Jehoiakim is the footnote of Judaism today. You can refer to Jehoiakim in a Jewish community and everyone there knows exactly what you’re talking about. You’re talking about the last in the line of failed kingship. You’re talking about selfishness. You’re talking about greed. That is the Old Testament foundation for so much of what Christmas stands against.
We leap forward 600 years. We encounter two people: Herod, who is extremely similar to Jehoiakim. This kind of character seems to repeat throughout history. And they seem to find their way into leadership positions. We could go through the list again and point by point it would line up between Herod and Jehoiakim. Greed, sexual lechery, bravado, nepotism, cronyism, deception, lying, explosive tantrums etc., etc.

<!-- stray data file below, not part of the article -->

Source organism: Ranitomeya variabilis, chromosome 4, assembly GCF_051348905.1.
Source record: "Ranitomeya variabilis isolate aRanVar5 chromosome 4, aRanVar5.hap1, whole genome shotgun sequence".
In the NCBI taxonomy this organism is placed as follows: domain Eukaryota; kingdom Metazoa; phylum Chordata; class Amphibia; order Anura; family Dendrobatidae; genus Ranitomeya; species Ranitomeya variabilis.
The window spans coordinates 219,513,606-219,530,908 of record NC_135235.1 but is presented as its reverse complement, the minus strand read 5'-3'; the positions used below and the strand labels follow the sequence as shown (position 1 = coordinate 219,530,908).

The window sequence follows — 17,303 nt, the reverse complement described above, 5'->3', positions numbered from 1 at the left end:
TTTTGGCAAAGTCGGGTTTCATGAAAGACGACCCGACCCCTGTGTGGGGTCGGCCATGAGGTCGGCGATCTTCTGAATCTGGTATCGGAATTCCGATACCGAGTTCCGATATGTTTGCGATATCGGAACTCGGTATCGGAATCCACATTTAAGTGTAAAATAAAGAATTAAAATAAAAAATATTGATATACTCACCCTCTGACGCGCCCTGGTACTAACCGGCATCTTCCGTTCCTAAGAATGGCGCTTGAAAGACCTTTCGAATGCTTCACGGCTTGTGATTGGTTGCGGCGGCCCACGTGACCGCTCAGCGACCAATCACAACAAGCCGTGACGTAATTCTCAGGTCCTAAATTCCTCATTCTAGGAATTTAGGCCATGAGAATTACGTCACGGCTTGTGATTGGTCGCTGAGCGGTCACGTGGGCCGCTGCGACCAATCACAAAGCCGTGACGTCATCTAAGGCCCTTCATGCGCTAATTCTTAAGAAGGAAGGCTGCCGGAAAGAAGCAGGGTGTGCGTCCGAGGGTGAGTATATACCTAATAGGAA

The Romans did, actually, a fine job of taking care of their veterans. We will give them that. But we know how God feels about that kind of leadership because of Jeremiah. Dishonor and violation displease God. Herod, too, will become a footnote in history, of what it means to be arrogant, greedy and evil. His slaughter of the innocents, following Christmas, is just the tip of the iceberg of what arrogant tyrants are capable of.
But, this time, God has decided to do something different; which brings us to Mary, the polar opposite of Jehoiakim; the one whose son will be this new king. It was almost a year ago, a year ago in advent, when we talked about the three ways we can explain Mary’s pregnancy. Maybe you remember them or maybe you’re aware of them. There are only three. The one way is the way that Luke lays out, that for the pregnancy of a virgin; we can understand the attraction of that witness because it removes the potential for slut-shaming in a shame culture.